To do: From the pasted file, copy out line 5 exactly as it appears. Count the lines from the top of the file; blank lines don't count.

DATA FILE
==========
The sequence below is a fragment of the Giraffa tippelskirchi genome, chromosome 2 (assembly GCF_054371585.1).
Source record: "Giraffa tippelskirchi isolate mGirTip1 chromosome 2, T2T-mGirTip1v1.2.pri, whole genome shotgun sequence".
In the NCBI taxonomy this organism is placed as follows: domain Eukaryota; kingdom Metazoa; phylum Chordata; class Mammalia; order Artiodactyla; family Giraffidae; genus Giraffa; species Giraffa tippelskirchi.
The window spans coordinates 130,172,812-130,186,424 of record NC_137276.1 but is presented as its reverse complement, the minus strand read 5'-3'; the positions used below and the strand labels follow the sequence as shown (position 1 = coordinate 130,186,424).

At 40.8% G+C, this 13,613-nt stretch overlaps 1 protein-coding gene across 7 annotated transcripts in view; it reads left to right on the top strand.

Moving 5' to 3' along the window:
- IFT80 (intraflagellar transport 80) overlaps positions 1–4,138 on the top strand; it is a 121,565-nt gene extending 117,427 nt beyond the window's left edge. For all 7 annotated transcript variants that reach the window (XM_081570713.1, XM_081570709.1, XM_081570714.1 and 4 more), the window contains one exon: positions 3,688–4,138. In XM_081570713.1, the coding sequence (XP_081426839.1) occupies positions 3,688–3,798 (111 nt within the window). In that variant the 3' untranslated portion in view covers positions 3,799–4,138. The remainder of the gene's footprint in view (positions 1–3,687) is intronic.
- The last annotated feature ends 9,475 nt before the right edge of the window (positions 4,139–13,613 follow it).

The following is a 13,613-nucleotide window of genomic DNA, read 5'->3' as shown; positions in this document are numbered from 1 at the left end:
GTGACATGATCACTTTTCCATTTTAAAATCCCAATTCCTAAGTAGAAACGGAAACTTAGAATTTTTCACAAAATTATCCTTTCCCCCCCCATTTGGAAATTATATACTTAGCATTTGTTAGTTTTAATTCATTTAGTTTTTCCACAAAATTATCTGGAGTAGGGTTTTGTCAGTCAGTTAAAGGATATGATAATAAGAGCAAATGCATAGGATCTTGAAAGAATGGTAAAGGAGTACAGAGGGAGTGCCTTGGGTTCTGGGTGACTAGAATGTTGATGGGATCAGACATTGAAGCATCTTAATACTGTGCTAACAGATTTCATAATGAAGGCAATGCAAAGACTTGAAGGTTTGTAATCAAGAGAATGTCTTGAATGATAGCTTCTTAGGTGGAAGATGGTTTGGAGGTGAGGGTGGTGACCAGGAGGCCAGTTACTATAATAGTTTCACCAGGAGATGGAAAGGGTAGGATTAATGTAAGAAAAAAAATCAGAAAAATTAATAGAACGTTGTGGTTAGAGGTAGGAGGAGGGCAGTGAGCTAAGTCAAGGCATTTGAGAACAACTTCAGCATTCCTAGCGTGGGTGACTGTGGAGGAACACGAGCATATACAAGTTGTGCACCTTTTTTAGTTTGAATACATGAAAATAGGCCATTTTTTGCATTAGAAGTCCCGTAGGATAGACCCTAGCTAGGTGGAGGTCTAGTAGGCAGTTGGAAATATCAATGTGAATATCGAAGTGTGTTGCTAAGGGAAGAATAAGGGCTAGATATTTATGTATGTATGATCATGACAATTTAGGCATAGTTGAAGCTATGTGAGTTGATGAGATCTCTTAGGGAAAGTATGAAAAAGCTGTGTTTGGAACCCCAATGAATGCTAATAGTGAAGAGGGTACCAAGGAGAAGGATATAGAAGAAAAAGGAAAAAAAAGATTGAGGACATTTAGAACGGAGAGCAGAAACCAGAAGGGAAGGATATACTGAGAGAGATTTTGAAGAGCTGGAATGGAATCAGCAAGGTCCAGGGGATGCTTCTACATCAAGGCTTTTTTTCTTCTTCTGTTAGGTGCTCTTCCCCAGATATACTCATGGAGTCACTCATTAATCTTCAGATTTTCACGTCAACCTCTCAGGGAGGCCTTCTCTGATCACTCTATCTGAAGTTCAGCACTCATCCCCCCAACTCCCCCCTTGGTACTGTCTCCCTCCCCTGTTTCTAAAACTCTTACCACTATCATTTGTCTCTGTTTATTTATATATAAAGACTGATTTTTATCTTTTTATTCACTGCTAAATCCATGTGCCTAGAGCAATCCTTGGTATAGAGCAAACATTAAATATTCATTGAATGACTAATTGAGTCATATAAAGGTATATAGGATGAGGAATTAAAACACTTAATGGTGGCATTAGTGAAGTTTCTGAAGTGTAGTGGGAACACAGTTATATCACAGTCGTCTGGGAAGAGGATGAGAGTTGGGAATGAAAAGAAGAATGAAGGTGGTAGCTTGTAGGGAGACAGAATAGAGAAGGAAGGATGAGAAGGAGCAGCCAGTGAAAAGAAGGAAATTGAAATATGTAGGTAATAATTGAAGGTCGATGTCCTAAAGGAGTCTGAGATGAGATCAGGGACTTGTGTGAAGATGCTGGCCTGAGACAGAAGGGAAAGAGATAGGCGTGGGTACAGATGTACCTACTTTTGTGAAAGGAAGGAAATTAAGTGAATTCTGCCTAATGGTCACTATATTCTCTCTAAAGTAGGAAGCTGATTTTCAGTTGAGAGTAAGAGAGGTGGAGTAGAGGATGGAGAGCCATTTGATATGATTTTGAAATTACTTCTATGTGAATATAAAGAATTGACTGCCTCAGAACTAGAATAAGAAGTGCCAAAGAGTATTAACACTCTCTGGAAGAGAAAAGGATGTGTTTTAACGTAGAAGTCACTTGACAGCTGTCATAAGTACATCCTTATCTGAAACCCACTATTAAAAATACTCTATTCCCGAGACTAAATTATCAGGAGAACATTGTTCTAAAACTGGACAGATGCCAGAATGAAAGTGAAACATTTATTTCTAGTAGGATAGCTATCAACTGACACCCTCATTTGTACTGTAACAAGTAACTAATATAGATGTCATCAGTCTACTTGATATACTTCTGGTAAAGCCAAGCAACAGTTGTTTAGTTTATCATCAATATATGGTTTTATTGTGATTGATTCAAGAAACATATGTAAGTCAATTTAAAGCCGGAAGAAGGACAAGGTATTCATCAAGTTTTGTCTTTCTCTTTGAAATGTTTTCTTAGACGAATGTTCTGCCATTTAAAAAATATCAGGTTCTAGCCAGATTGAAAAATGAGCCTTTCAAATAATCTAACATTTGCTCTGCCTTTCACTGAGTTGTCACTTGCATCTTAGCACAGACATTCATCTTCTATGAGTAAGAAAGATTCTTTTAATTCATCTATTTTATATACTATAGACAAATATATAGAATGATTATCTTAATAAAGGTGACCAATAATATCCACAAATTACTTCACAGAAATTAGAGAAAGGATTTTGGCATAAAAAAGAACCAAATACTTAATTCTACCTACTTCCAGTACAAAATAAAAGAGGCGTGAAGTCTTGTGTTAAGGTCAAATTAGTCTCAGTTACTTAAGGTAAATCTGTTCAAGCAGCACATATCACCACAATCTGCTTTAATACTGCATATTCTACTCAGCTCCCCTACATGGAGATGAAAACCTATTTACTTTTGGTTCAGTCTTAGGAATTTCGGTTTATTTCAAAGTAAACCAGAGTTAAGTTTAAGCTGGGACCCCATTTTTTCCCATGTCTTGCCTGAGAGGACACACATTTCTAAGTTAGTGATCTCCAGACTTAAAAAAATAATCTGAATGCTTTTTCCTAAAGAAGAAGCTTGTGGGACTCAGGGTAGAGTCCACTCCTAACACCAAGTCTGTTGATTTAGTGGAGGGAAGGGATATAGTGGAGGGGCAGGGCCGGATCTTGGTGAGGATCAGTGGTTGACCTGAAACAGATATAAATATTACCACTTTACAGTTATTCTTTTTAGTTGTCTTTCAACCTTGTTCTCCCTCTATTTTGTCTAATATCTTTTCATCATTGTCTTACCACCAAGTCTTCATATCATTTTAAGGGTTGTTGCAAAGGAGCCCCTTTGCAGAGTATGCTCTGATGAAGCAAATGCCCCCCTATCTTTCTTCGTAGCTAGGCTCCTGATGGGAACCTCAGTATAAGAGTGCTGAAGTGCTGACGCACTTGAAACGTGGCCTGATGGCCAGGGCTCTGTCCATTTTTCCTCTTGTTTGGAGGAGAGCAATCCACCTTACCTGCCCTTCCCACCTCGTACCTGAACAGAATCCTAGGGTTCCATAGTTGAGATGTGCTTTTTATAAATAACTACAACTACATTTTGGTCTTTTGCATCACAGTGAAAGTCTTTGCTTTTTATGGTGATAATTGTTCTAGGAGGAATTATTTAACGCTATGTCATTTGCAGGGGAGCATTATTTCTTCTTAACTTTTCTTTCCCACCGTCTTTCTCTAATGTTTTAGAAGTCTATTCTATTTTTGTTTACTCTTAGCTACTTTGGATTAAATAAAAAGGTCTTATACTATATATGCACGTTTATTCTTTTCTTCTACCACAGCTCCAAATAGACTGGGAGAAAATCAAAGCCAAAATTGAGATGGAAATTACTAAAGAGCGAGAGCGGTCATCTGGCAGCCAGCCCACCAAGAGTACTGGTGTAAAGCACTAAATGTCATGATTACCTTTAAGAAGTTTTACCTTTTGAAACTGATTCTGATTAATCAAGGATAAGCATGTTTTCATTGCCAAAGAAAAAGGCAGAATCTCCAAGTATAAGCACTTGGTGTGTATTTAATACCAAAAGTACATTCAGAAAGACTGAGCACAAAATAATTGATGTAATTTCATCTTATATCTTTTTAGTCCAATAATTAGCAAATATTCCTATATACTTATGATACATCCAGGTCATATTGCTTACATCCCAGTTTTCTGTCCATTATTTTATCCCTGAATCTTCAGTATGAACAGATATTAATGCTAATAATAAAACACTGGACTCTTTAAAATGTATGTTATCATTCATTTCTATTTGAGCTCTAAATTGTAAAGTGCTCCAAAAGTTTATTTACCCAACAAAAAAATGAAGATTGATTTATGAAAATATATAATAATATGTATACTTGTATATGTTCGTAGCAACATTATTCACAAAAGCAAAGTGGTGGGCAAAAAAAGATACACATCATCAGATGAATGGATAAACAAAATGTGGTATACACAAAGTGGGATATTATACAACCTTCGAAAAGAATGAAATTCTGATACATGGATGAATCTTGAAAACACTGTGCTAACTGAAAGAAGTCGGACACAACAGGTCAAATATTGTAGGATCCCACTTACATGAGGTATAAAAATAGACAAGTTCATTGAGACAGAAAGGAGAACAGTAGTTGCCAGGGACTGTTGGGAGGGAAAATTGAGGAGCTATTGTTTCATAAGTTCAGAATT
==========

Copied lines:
At 40.8% G+C, this 13,613-nt stretch overlaps 1 protein-coding gene across 7 annotated transcripts in view; it reads left to right on the top strand.